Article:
Battle of Sailor's Creek (April 6, 1865)

Also Known As: Battle of Sayler's Creek

Updated: February 22, 2013

The Battle of Sailor's Creek, also known as the Battle of Sayler's Creek, the Battle of Hillsman Farm, and the Battle of Lockett Farm, took place in Prince Edward and Nottoway Counties, Virginia on April 6, 1865, during the Appomattox Campaign.

On March 12, 1864, President Abraham Lincoln appointed native Ohioan Ulysses S. Grant as General-in-Chief of the Armies of the United States of America. Upon his arrival in Washington, Grant drafted a plan to get the various Union armies in the field to act in concert and strike the Confederacy from several directions. Grant would travel with Major General George Meade's Army of the Potomac in pursuit of General Robert E. Lee's Army of Northern Virginia in the vicinity of Richmond, Virginia; native Ohioan Major General William T. Sherman would march three Federal armies south from Chattanooga, Tennessee to capture Atlanta, Georgia; and Major General Franz Sigel would invade western Virginia's Shenandoah Valley to cut off supplies to Lee's army and to prevent any Confederate attempts to attack Meade's flank.

The Union Army of the Potomac relentlessly engaged the Confederate Army of Northern Virginia throughout the spring of 1864. By June Grant forced Lee to retreat to the Richmond-Petersburg, Virginia area. Thereafter, both armies entrenched, and a stalemate ensued for the next ten months. During that period, Grant probed Lee's defenses but to no avail. Despite being well entrenched, the Confederate situation grew progressively worse as supplies dwindled. By the spring of 1865, Lee knew that when the weather allowed, his army must escape the Union stranglehold or be starved into submission.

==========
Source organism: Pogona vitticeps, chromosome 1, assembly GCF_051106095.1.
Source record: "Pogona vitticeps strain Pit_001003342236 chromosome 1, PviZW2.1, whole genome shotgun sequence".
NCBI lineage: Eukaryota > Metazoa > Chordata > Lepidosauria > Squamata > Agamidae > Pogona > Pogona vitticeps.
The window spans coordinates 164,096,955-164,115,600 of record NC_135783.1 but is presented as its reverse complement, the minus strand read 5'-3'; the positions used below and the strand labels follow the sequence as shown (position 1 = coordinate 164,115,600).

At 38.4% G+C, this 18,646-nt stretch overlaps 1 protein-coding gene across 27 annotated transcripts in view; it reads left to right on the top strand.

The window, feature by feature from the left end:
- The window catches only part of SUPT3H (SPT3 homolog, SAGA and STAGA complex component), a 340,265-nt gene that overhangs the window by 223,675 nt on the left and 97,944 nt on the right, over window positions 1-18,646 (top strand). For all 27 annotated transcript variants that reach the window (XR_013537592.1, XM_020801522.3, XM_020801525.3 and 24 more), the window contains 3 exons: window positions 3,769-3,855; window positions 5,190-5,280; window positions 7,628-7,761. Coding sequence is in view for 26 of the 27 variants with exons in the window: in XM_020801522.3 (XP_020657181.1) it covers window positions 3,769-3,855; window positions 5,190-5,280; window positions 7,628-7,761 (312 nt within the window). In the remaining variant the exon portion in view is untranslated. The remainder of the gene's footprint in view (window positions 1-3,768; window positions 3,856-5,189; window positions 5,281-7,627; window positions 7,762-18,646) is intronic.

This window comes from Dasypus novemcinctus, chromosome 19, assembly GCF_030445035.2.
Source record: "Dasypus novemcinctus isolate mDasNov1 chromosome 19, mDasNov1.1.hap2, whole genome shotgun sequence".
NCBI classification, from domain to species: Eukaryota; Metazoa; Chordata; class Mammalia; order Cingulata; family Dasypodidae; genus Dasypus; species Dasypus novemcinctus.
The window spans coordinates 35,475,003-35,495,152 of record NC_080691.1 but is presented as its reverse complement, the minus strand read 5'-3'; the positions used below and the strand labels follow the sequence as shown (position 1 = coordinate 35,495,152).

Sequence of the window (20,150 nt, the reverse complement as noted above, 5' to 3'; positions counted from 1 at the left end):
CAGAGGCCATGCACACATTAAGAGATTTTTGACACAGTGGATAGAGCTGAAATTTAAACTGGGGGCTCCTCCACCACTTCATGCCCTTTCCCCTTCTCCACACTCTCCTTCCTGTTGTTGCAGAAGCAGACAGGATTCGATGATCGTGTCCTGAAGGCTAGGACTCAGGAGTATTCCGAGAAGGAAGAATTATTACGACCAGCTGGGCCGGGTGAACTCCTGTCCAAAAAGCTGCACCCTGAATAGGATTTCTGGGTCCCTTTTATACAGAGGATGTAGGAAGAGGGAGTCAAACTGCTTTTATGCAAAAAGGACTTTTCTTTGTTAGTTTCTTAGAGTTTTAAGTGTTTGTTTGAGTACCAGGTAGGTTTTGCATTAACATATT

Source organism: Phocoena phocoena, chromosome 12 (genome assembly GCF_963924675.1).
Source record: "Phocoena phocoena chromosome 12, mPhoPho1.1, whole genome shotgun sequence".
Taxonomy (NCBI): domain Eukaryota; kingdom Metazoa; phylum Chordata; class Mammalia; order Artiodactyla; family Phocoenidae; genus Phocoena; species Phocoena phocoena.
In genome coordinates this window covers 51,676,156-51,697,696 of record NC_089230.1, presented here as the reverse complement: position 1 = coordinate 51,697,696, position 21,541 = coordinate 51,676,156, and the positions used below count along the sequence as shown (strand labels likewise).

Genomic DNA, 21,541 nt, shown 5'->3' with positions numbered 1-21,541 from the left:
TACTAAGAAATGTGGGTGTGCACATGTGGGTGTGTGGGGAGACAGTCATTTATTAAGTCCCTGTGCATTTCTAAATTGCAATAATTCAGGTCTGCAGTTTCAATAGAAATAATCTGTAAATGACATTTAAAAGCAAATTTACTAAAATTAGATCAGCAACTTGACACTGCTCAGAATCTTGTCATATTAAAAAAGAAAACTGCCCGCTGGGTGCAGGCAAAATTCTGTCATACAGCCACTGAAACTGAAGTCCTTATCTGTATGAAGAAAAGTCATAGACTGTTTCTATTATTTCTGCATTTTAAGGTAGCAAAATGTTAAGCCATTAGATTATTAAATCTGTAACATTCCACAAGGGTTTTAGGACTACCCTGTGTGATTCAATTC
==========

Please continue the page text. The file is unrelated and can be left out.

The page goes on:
On March 25, 1865, Lee made one final attempt to break the Siege of Petersburg by ordering forces commanded by Major General John B. Gordon to attack Fort Stedman, a Union fortification in the siege lines surrounding Petersburg. Gordon's pre-dawn attack was successful initially, but blistering Union counterattacks forced the Rebels back inside their lines.

Grant's spring offensive, the Appomattox Campaign, began in late March 1865 when Sherman's troops south of Petersburg moved west with orders to threaten or to capture Boydton Plank Road and the South Side Railroad, which connected to Petersburg from the southwest. Grant intended to cut off supplies coming into Petersburg and to prevent Lee from using the two arteries as avenues of escape from the city. On March 29, Major General G.K. Warren's 5th Corps defeated several Confederate brigades commanded by Major General Bushrod Johnson at the Battle of Lewis's Farm. Two days later, the action resumed at the Battles of White Oak Road and Dinwiddie Court House as Lee shored up his right wing to halt the federal flanking maneuver. On April 1, Ohioan Major General Philip H. Sheridan and Warren continued their offensive, with a major victory over Major General George Pickett's forces at the Battle of Five Forks. The loss of that strategic crossroads further threatened Lee's already limited supply lines.

Encouraged by the Federal victory at Five Forks, Grant ordered a general assault on the Confederate entrenchments around Petersburg on April 2. Federal troops breached the Confederate defenses during the Battle of Petersburg III and forced the Rebels to withdraw to the city's inner defenses. By 10:00 a.m., Lee realized that the day was lost, and he advised President Jefferson Davis to prepare to leave the Confederate capital at Richmond. Lee spent the afternoon preparing his withdrawal from Petersburg.